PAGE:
We stayed, and the crème brûlée, unfortunately, did not make up for the rest one bit. Where was the vanilla and why skimp on the egg yolks? I suppose I know the answer to that question.
Interestingly enough, before joining my friend for dinner, I met up with a colleague for a glass of wine at another restaurant just a stone’s throw away, where, I should mention, €12,50 will hardly get you a main. It was painfully deserted and quite the contrast with the crowded Proeflokaal Bregje.
Cheap attracts, that’s for sure. Pity for the stylish interior and friendly staff, not to mention for the better, surrounding restaurants…and for us.

Lunch Date Saturday: East57

East57 AmsterdamHonest. I’m a good girl. I would never use the work ‘fuck’ on social media. Imagine if I offended my followers, or worse, came across as overly enthusiastic. Just imagine.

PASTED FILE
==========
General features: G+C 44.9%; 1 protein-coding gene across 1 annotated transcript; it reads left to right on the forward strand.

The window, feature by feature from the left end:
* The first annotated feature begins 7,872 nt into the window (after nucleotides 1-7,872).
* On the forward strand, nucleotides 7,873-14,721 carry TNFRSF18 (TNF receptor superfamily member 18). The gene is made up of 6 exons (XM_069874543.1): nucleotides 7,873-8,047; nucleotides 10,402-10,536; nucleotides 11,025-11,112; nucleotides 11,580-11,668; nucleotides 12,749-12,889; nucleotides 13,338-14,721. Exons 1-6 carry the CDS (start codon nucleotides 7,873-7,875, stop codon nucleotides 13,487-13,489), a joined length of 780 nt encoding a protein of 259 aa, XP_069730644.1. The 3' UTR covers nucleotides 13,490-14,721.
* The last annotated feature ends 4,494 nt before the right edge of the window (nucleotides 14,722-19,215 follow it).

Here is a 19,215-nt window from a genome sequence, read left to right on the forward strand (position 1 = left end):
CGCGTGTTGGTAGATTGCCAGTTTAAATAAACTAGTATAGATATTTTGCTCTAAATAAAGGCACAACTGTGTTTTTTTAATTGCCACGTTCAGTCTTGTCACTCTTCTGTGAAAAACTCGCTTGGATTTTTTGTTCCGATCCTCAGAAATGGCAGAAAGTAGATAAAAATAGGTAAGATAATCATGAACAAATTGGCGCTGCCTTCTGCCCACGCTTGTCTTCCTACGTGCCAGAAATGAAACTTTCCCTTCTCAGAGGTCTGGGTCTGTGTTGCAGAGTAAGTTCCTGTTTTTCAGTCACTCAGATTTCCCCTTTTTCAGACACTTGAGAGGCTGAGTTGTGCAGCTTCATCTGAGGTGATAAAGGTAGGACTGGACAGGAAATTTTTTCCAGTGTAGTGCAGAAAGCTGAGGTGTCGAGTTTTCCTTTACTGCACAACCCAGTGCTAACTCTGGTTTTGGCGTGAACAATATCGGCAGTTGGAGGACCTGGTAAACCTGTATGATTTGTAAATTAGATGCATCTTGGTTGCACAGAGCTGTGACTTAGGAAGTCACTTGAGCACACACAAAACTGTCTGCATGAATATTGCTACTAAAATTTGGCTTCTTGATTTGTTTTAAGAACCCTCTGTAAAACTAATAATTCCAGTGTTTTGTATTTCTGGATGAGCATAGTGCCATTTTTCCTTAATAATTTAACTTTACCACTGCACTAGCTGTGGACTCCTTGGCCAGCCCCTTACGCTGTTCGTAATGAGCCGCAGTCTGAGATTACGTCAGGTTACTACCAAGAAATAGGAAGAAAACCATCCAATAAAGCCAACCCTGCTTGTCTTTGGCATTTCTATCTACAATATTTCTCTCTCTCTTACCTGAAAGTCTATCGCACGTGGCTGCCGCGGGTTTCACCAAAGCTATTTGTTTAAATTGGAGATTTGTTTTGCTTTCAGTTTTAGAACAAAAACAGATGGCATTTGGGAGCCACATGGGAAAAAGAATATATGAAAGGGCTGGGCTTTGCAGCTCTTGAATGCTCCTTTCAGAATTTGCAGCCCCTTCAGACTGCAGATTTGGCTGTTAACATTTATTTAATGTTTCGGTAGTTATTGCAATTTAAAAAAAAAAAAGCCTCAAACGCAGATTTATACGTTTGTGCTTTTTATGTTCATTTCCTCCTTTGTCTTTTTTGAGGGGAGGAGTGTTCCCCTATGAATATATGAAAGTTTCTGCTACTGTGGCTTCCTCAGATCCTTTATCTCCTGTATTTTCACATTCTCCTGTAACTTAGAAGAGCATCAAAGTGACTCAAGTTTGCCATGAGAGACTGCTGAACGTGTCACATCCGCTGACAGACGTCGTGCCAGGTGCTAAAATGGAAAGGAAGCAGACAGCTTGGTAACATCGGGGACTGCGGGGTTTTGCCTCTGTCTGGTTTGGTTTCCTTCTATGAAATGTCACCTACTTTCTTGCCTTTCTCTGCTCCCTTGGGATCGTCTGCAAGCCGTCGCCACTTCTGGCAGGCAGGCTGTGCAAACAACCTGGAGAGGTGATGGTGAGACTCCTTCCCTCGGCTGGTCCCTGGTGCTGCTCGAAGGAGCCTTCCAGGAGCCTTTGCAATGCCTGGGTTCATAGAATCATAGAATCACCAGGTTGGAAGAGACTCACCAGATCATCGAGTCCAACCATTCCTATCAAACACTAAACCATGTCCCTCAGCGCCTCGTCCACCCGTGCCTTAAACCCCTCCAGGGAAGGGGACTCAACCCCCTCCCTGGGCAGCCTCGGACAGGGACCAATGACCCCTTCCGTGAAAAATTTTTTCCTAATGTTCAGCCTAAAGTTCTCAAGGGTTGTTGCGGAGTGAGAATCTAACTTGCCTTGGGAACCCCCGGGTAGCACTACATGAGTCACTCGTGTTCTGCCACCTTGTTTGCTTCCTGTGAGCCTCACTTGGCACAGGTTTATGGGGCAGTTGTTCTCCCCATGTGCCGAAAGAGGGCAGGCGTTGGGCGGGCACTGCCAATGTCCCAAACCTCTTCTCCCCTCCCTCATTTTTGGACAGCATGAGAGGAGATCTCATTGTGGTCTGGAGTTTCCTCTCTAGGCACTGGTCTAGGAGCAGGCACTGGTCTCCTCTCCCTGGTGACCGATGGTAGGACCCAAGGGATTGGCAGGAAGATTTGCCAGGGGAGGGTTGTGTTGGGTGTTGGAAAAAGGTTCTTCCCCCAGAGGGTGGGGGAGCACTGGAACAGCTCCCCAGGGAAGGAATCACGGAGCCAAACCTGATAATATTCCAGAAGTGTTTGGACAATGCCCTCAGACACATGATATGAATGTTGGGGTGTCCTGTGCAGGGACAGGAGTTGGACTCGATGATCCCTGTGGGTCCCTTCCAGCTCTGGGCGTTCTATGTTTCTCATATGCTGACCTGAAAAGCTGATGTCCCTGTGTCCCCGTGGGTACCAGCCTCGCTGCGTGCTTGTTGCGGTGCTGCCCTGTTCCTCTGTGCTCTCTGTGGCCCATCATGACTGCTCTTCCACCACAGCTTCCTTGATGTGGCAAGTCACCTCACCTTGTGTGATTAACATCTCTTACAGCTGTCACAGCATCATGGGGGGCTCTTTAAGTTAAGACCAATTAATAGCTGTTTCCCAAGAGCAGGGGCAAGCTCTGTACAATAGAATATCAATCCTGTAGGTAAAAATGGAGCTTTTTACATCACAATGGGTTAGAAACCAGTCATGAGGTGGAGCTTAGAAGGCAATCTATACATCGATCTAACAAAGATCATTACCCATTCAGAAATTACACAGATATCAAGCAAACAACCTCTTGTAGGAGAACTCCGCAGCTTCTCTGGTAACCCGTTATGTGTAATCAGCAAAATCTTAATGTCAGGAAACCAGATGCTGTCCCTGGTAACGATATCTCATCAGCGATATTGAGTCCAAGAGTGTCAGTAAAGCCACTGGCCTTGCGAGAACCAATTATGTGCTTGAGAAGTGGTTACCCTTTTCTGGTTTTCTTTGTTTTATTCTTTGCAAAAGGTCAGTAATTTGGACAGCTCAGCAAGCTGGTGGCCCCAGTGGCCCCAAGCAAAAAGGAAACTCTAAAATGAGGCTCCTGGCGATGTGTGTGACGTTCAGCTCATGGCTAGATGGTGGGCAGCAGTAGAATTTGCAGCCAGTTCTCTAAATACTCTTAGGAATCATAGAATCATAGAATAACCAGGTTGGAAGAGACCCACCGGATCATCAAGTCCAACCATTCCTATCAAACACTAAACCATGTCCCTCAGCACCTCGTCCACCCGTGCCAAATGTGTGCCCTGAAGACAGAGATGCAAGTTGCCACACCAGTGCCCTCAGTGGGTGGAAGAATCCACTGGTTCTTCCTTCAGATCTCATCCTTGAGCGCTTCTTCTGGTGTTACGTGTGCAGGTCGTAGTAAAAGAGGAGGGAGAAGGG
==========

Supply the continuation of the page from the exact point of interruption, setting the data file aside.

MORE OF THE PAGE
Well, that happened yesterday, on Instagram. Or more precisely, after my lunch at the recently opened East57 — part restaurant, part wine bar, part café and part ‘make-you-salivate’ delicatessen. The establishment is housed in Casa400, a complex that serves as both hotel and student residence.
Perhaps I should start off by saying that we were originally planning on visiting another new restaurant, also in the Dutch capital. But alas. Upon arrival we encountered an almost ghostly joint. Dead and dismal with chefs that were slightly deaf and not really interested in intruders like us. Here’s a tip, Graceland Bar-B-Q (although granted, I should’ve probably called beforehand), don’t announce on your website that you’re open for lunch, when in fact, you’re not. Yet, anyway. Very uncool to have us drive to you, full of delicious anticipation (and hungry as hell) for nothing.